BetteBack August 27, 1973: The Divine – Worship and Blasphemy

The Washington Post
August 27, 1973


Bette Midler defeated another audience Saturday night, when she played to 10,000 cheering people at Columbia’s Merriweather Post Pavilion. It was nip-and-tuck there for awhile but, when the cheering stopped, Miss Midler had won. She slew ’em again.

“Miss M in kickback country” she proclaimed soon after parading on stage in a splashy satin dress with a heart cut out at midrange. As usual her costumes were preposterous – “trash with flash,” she like to say of her entire aura – but as usual, too, many of the audience tried to outdo her, both in outrageous apparel and in capturing attention.

In addition to the decent, law-abiding suburbanites who turned out to see this little (five foot one) rust-haired wonder, the traditional contingent of transvestites, dandies and other flaming creatures had made its way to the show and was determined to be part of it. There were pounds of sequins and spangles, including one person in sparkling roller skates, and there were shouts and shrieks and beaucoup whooping.

Amazingly, Miss Midler is never overcome by this sort of hysteria, even when it becomes cruel or obscene, as it occasionally did Saturday night. Her attitude toward her worshipers – and those who have apparently come to share the spotlight – is one of detached suspicion and motherly command.

When people shout out to often, she simply tells them, “Shut up.” To the inevitable cry “I love you” from one fan, she replies with false conceit, “Naturally.” And to end her spoken preface to one song, she told the crowd, “I hope you like it; and if you don’t, the hell with you.”

This may mystify those who are new to Miss Midler’s concerts, but the loyalists obviously thrive. Besides, this tacky goddess can clearly do no wrong. That the second act begins with the poppy song from “The Wizard of Oz” is purely appropriate; a Midler concert remains one of Glinda the Good arriving in a Hollywood bubble to thrill the milling Munchkins.

As for Midler’s show – and it still is – this tootsie puts on the toughest, the funniest, the most rollicking, the most honest, the flashiest and somehow the most honest performance of perhaps any living popular entertainer. And she sings, despite bouts of hoarseness during ballads, like mad.

She separates the numbers with nasty patter that often includes catty ridicule of other female singers. Her target used to be Karen Carpenter. Saturday, it was Helen Reddy, whose new hot single, “Delta Dawn“, is a number Miss Midler included, in a far superior interpretation, on her first album, “The Divine Miss M.”

Accompanied by her three insouciant Harlettes and with Barry Manilow leading a small combo from his piano, Miss Midler added a few new numbers to her usual repertoire of 40’s camp and early 60’s rock. She sang Hoagy Carmichael’s “Skylark” with tender eloquence and did “Surabaya-Johnny” (from Brecht and Weill’s “Happy End”) that might have had Lotte Lenya jealous.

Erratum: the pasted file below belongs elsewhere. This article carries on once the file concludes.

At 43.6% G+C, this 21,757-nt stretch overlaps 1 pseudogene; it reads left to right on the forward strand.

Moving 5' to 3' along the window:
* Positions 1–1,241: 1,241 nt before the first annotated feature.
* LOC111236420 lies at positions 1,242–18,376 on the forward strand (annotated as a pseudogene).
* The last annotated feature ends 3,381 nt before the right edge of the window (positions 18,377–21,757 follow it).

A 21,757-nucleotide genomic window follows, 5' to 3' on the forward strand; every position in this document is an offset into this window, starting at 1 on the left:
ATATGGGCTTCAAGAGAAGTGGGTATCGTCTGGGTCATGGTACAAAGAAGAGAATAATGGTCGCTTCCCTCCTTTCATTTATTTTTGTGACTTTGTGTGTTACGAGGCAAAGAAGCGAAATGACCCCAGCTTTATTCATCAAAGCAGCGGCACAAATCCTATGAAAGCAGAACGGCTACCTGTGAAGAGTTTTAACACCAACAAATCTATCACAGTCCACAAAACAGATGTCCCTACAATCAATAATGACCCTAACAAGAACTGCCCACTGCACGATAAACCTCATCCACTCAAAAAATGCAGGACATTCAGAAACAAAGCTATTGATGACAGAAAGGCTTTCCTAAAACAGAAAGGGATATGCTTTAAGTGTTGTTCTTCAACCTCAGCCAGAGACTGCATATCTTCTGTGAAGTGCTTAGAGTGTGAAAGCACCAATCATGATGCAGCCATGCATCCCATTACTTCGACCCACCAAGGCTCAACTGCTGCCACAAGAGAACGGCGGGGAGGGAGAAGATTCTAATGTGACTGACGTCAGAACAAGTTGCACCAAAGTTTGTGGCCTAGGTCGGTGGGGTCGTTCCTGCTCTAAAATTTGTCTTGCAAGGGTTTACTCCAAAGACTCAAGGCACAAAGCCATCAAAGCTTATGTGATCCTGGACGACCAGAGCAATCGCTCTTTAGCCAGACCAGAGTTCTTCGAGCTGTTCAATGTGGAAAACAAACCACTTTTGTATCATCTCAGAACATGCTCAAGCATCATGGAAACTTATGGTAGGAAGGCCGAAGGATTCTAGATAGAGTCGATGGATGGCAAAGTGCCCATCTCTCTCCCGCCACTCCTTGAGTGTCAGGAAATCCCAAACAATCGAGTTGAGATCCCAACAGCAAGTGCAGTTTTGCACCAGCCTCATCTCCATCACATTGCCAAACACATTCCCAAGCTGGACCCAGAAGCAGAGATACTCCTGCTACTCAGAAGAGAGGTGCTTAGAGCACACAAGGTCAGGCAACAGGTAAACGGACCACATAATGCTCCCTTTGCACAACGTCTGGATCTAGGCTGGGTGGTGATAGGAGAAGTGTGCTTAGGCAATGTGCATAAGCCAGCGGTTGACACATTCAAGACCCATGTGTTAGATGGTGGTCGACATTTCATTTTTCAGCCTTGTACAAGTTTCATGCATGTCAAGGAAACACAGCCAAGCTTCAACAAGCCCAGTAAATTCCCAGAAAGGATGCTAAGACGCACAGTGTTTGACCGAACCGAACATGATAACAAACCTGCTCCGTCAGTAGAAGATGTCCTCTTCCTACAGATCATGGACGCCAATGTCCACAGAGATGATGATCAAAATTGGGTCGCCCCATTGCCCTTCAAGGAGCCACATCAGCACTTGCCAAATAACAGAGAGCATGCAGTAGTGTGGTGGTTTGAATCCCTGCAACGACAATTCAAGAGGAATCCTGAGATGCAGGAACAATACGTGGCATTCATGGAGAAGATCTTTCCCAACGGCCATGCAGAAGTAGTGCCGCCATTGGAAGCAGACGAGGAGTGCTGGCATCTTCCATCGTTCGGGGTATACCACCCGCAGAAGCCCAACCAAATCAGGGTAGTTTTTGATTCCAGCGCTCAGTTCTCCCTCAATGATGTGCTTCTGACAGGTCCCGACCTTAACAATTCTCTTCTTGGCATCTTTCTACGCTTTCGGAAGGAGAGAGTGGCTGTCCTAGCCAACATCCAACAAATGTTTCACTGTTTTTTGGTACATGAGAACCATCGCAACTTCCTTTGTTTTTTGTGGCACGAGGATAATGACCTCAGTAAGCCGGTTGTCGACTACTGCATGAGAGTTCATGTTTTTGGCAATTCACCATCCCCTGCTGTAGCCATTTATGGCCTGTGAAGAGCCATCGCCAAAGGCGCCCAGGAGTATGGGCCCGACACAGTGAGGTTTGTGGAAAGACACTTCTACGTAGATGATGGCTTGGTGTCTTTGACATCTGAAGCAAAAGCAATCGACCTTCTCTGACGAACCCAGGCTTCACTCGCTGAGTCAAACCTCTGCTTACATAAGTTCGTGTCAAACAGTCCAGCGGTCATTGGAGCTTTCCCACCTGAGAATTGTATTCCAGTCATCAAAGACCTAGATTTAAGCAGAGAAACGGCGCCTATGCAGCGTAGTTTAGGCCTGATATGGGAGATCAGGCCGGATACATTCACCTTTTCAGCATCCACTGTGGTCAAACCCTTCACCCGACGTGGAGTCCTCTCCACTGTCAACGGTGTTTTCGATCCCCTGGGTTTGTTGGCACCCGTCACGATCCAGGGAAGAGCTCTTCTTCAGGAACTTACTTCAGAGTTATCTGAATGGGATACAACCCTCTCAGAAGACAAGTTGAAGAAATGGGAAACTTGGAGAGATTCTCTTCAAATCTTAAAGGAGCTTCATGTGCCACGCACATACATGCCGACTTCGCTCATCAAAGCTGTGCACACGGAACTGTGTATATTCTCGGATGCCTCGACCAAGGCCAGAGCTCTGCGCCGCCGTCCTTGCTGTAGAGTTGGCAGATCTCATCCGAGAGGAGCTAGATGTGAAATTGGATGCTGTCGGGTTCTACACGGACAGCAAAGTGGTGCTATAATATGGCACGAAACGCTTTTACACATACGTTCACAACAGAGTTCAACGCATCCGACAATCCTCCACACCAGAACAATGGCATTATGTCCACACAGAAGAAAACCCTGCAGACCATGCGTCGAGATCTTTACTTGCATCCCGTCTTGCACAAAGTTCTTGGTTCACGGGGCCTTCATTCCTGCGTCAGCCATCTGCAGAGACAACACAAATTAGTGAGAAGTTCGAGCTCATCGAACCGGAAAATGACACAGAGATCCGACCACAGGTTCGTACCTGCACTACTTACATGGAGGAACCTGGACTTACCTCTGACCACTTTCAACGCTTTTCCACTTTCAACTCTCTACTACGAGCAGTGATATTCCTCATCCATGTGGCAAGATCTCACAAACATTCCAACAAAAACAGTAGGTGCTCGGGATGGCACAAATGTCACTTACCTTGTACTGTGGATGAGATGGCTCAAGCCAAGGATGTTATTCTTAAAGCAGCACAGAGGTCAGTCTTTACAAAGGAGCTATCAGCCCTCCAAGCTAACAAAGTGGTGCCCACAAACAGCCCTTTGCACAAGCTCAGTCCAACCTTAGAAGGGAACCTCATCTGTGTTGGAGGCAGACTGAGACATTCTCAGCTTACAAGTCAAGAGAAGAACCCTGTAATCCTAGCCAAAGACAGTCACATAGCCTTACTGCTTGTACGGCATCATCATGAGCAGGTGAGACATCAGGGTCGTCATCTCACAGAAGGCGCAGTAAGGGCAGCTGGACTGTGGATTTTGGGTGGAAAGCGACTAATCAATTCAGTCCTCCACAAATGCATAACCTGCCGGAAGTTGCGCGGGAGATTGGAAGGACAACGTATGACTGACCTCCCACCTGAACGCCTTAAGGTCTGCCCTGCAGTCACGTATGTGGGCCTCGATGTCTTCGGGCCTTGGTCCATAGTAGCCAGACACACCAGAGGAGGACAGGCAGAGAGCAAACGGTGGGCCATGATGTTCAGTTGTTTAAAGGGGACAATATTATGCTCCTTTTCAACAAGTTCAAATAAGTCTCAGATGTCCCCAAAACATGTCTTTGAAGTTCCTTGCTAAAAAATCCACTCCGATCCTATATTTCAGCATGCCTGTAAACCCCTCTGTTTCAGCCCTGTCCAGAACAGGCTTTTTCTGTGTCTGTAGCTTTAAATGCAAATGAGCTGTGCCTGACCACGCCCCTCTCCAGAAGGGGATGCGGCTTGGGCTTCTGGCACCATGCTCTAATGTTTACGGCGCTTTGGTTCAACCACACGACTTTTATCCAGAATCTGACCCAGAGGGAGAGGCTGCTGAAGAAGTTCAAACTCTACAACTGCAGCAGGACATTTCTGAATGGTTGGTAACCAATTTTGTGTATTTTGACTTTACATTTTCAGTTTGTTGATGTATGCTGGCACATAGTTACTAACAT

This was Midler’s second Washington appearance (her first in March, was at the Kennedy Center). Her local concerts, welcome as they are, don’t quit measure up to her stellar New York events, usually played with a bigger orchestra and a less self-obsessed audience.

The crowd was not all that gave out bad vibrations Saturday. The Post Pavilion has been under pressure from the Howard County state attorney’s office to keep rock audiences under control and as a result, about 40 security police, according to a pavilion spokesman, augmented a squad of about 35 ushers to harass anyone who had dared to venture from his seat.

A reporter entering the pavilion and standing with a companion against the back railing 15 minutes before show time was told angrily by a guard that he must take his seat at once. Asked for identification or the name of his employer (he wore no badge or insignia), the guard refused.

He followed the reporter to his seat and continued to intimidate him when he paused to talk with friends.

A pavilion spokesman said, “well, they’re a little uptight.” He said the local fire marshal had complained of concert goers blocking aisles, but the house lights were still up and the show had not yet begun.

Miss Midler may return to Washington next month for three performances at indoor halls more conducive to audience exuberance, but plans at this point are sketchy. A deal calling for five midnight shows at the Kennedy Center has fallen through. She finished cutting her new album, “Bette Midler,” this week in New York. It will be out soon.

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